The Joy Of Selling


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Why do we sell? Why do we choose a job that requires us to sell?

Is it because of the money? Is it because it was the easiest job we could get graduating from college? As some might claims, is it because we couldn’t find anything better?

Recently, I had the opportunity to reflect on this for myself. In college, I was focused on theoretical physics. I had intended to pursue a career as a researcher or college professor. Something happened along the way, and all of a sudden I discovered sales. It was completely different than I had imagined. Completely different from what I had ever thought I should do. But, early on, it was something I was driven to do. I couldn’t imagine anything more rewarding.

That was about 40 years ago. And since then, I have been fairly deeply involved in selling, sales, sales people and customers. While I have been involved in doing a lot of things, founding companies, running companies. consulting on a wide range of issues/challenges, the thing that is the most fun and creative is selling (and working with sales people and managers).

Every day in sales is different. Every customer is different. Every situation is different. Nothing stays constant, things are always changing. To me, it was always a huge, dynamic puzzle. I had to look at everything going on and figure out how do succeed and win. There were things I had learned, things that had made me successful in the past that I could adapt and leverage to help me figure out what to do next in each situations. Many of the situations were very complex, but I could get customers and people in my company to collaborate and figure things out.

The challenges customers faced and working with them on those challenges are not easy. But there was such a feeling of accomplishment when we and the customer figured something out.

Sometimes, more often than not, I was successful. Sometimes, I failed. But in each situation, I took something away that I could always use in the future.

I loved being a sales person. I had so much autonomy and freedom. I had a goal, a quota. It was my job to figure out how to do it. I had teams and managers helping me, but fundamentally it was my job to figure it out. It is like being president of my own little company/territory. It was my job to figure out how to achieve my goals, it was my fault if I failed.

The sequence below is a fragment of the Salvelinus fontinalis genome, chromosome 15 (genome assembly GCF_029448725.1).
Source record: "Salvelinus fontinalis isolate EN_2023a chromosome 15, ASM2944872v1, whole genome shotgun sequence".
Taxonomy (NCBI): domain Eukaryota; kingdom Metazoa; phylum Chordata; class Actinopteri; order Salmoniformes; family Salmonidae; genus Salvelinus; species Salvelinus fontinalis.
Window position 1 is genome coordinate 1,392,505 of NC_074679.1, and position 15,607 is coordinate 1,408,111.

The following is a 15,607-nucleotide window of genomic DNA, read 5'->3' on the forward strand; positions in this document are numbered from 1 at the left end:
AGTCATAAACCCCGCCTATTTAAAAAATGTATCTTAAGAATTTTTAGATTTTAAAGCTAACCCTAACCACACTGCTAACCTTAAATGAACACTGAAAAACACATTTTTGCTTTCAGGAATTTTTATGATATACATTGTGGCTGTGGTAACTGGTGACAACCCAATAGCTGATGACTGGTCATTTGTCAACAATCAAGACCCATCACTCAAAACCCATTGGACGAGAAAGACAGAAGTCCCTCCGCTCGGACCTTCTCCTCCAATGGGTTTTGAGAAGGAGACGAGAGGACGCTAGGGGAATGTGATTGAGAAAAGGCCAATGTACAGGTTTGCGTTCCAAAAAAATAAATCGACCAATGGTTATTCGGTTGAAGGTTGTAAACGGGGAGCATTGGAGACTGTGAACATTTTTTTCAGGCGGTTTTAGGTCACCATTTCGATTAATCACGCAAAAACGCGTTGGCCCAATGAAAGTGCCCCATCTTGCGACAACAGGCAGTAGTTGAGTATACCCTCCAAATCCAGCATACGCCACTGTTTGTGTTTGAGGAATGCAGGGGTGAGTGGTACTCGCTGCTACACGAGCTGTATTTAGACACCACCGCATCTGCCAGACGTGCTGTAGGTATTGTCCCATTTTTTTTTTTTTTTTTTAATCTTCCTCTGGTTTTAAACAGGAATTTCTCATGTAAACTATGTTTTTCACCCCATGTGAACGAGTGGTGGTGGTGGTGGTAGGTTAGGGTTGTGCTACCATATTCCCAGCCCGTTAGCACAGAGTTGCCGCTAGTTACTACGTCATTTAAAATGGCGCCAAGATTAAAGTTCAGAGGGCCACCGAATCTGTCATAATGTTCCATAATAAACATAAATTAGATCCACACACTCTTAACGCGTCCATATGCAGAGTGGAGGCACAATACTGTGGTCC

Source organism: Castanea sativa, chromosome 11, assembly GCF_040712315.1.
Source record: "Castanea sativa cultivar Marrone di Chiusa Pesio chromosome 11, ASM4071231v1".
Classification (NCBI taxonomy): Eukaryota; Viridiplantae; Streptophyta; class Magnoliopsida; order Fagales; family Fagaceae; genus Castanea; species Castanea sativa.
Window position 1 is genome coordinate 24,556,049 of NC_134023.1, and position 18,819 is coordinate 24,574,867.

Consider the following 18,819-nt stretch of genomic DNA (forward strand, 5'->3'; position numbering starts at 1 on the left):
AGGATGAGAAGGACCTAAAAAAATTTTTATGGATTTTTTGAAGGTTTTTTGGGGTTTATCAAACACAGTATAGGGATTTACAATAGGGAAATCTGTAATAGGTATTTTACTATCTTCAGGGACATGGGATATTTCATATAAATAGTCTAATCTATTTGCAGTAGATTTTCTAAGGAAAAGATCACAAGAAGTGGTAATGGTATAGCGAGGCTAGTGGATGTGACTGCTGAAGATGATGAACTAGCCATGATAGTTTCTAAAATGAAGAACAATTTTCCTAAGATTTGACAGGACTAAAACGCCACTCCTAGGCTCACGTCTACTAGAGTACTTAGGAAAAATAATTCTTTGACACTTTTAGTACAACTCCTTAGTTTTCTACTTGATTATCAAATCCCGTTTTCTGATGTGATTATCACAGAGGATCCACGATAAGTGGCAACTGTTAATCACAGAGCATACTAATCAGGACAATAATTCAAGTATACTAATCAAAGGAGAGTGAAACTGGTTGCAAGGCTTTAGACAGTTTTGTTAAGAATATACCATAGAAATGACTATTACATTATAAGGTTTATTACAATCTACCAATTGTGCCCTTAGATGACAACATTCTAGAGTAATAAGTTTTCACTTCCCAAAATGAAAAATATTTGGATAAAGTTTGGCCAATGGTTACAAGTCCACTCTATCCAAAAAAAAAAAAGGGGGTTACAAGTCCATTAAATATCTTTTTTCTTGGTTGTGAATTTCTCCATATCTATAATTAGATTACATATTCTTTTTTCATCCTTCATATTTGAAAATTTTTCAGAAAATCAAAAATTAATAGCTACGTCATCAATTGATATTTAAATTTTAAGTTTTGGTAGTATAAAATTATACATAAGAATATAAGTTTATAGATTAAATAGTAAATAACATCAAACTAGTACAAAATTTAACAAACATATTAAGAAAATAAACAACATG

As a sales person, I was responsible for managing my time. I had to figure out how to spend it and who to spend it with, in order to achieve my goals. Sure my manager would offer “suggestions,” but it was mostly up to me.

In sales, it’s always easy to keep score, to understand whether you have achieved something or not. It is such a huge thrill to make something happen, to win a deal. It is amazing to see the customer achieve success through the recommendations and work we have done together.

There are few other jobs where one gets to meet so many different people, facing different challenges every day. There are few other jobs that enable one to meet so many and develop life long relationships with many.

And the rewards, whether financial, the sense of accomplishment, the thrill of winning are phenomenal. They provide that “rush” that inspires me to do more.

I worry though. Sales/selling is changing. All these things that created such excitement and were so rewarding are changing in so many organizations. We are no longer responsible for figuring things out. We simply have to follow the process and read the script. We are no longer responsible for figuring out how to get the greatest leverage from our time, instead, every hour, every interaction is carefully mapped out and controlled. We no longer are responsible for figuring out how to be successful, we just do what we are told. We are no longer “CEOs of our accounts/territories,” instead just being widgets in a process that has been defined by someone who doesn’t have the responsibility to sell. We no longer have the freedom, independence, or accountability that we had. Every hour is defined for us, every customer outreach is defined, each sentence is defined and analyzed. We are told what do and how to do it, despite these things not working well

And it’s funny. With all of this “change,” we, collectively, are far less successful. Fewer and fewer of us are achieving our quotas. More of us are unhappy and un-engaged–job turnover is skyrocketing. Our customers are more unhappy with us–choosing alternatives to sellers.

Seems as though something is wrong.

We still see, organizations that are empower their sales people to do the things that drew me to sales. They end up being top performers, they have the most engaged sales people and customers. They stand out from everyone else.

Maybe we’ve missed something?

Republished with author's permission from original post.

Dave Brock
Dave has spent his career developing high performance organizations. He worked in sales, marketing, and executive management capacities with IBM, Tektronix and Keithley Instruments. His consulting clients include companies in the semiconductor, aerospace, electronics, consumer products, computer, telecommunications, retailing, internet, software, professional and financial services industries.


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